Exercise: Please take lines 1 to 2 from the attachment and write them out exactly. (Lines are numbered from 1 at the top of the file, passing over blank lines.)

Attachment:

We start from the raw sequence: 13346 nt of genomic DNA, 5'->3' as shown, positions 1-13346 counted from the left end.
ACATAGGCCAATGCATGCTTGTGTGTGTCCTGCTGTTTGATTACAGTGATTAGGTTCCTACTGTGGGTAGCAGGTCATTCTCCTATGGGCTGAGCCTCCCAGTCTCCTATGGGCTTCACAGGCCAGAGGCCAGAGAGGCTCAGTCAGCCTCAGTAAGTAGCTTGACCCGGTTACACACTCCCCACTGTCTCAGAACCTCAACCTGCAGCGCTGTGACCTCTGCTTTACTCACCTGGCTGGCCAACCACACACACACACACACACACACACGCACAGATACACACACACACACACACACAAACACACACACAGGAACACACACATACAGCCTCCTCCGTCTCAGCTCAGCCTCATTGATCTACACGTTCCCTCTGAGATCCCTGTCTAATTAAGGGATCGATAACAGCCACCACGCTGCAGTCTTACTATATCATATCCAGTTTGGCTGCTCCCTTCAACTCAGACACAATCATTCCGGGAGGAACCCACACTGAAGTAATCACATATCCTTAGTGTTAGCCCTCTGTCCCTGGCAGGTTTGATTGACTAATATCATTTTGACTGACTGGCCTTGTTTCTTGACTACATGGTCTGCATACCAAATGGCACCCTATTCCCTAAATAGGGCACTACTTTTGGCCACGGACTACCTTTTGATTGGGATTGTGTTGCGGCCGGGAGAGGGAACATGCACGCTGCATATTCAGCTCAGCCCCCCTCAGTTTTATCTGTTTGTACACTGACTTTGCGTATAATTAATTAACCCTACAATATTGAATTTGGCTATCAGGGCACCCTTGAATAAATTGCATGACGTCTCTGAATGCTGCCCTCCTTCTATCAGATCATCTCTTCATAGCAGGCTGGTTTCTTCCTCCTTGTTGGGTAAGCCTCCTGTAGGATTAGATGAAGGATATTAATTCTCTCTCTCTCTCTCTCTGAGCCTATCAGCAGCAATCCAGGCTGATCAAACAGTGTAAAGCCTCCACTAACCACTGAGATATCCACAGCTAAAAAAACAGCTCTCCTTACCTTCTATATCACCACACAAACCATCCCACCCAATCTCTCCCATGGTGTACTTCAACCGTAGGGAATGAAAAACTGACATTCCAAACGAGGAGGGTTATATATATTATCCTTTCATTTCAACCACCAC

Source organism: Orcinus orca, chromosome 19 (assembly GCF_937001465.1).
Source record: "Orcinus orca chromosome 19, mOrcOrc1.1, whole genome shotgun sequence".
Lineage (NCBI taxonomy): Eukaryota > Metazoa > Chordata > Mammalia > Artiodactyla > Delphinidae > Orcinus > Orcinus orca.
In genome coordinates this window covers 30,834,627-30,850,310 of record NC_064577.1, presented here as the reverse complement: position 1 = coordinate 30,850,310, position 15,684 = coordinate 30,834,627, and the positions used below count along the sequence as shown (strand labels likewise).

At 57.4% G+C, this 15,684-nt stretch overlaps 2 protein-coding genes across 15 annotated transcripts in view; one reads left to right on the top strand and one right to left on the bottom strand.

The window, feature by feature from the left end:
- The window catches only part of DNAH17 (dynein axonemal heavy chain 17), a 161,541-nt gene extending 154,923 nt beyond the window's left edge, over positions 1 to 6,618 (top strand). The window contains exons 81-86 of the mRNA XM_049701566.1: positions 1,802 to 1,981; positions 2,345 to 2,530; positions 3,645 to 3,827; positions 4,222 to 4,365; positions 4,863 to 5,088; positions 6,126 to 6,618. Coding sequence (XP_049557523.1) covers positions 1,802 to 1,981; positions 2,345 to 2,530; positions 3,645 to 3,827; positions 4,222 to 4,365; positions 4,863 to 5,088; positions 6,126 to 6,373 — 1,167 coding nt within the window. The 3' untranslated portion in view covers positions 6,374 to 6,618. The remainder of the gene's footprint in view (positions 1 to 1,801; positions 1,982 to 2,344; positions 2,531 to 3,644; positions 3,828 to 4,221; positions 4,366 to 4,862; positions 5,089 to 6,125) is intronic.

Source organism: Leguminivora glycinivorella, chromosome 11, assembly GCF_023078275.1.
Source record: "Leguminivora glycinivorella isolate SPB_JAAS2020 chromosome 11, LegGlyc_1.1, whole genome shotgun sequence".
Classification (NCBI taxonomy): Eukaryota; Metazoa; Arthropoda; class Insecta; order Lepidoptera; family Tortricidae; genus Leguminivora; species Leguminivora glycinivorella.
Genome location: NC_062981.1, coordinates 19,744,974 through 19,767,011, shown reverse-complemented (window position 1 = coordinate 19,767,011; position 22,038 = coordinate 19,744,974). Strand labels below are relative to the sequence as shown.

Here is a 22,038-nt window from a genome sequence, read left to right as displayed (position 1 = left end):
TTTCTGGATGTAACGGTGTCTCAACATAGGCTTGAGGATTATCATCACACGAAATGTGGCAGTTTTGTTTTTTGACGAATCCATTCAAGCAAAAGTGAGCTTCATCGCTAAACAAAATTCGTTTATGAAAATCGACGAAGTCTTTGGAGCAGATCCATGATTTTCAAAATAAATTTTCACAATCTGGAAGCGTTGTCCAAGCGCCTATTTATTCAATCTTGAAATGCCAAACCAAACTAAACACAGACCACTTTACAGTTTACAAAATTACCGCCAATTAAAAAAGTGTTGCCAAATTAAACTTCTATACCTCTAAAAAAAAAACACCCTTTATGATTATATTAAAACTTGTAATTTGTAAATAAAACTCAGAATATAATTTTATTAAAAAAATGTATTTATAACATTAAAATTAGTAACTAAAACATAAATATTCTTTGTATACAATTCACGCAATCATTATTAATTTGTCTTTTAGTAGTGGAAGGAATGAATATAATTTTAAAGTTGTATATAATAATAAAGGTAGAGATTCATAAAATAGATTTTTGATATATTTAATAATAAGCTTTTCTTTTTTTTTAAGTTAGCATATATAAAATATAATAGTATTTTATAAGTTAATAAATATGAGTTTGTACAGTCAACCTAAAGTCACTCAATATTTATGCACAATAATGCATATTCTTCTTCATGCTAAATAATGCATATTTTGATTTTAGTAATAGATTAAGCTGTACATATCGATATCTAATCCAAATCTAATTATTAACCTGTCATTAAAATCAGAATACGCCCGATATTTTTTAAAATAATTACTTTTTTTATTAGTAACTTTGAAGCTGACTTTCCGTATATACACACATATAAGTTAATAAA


We start from the raw sequence: 13346 nt of genomic DNA, 5'->3' as shown, positions 1-13346 counted from the left end.
ACATAGGCCAATGCATGCTTGTGTGTGTCCTGCTGTTTGATTACAGTGATTAGGTTCCTACTGTGGGTAGCAGGTCATTCTCCTATGGGCTGAGCCTCCCAGTCTCCTATGGGCTTCACAGGCCAGAGGCCAGAGAGGCTCAGTCAGCCTCAGTAAGTAGCTTGACCCGGTTACACACTCCCCACTGTCTCAGAACCTCAACCTGCAGCGCTGTGACCTCTGCTTTACTCACCTGGCTGGCCAACCACACACACACACACACACACACACGCACAGATACACACACACACACACACACAAACACACACACAGGAACACACACATACAGCCTCCTCCGTCTCAGCTCAGCCTCATTGATCTACACGTTCCCTCTGAGATCCCTGTCTAATTAAGGGATCGATAACAGCCACCACGCTGCAGTCTTACTATATCATATCCAGTTTGGCTGCTCCCTTCAACTCAGACACAATCATTCCGGGAGGAACCCACACTGAAGTAATCACATATCCTTAGTGTTAGCCCTCTGTCCCTGGCAGGTTTGATTGACTAATATCATTTTGACTGACTGGCCTTGTTTCTTGACTACATGGTCTGCATACCAAATGGCACCCTATTCCCTAAATAGGGCACTACTTTTGGCCACGGACTACCTTTTGATTGGGATTGTGTTGCGGCCGGGAGAGGGAACATGCACGCTGCATATTCAGCTCAGCCCCCCTCAGTTTTATCTGTTTGTACACTGACTTTGCGTATAATTAATTAACCCTACAATATTGAATTTGGCTATCAGGGCACCCTTGAATAAATTGCATGACGTCTCTGAATGCTGCCCTCCTTCTATCAGATCATCTCTTCATAGCAGGCTGGTTTCTTCCTCCTTGTTGGGTAAGCCTCCTGTAGGATTAGATGAAGGATATTAATTCTCTCTCTCTCTCTCTCTGAGCCTATCAGCAGCAATCCAGGCTGATCAAACAGTGTAAAGCCTCCACTAACCACTGAGATATCCACAGCTAAAAAAACAGCTCTCCTTACCTTCTATATCACCACACAAACCATCCCACCCAATCTCTCCCATGGTGTACTTCAACCGTAGGGAATGAAAAACTGACATTCCAAACGAGGAGGGTTATATATATTATCCTTTCATTTCAACCACCAC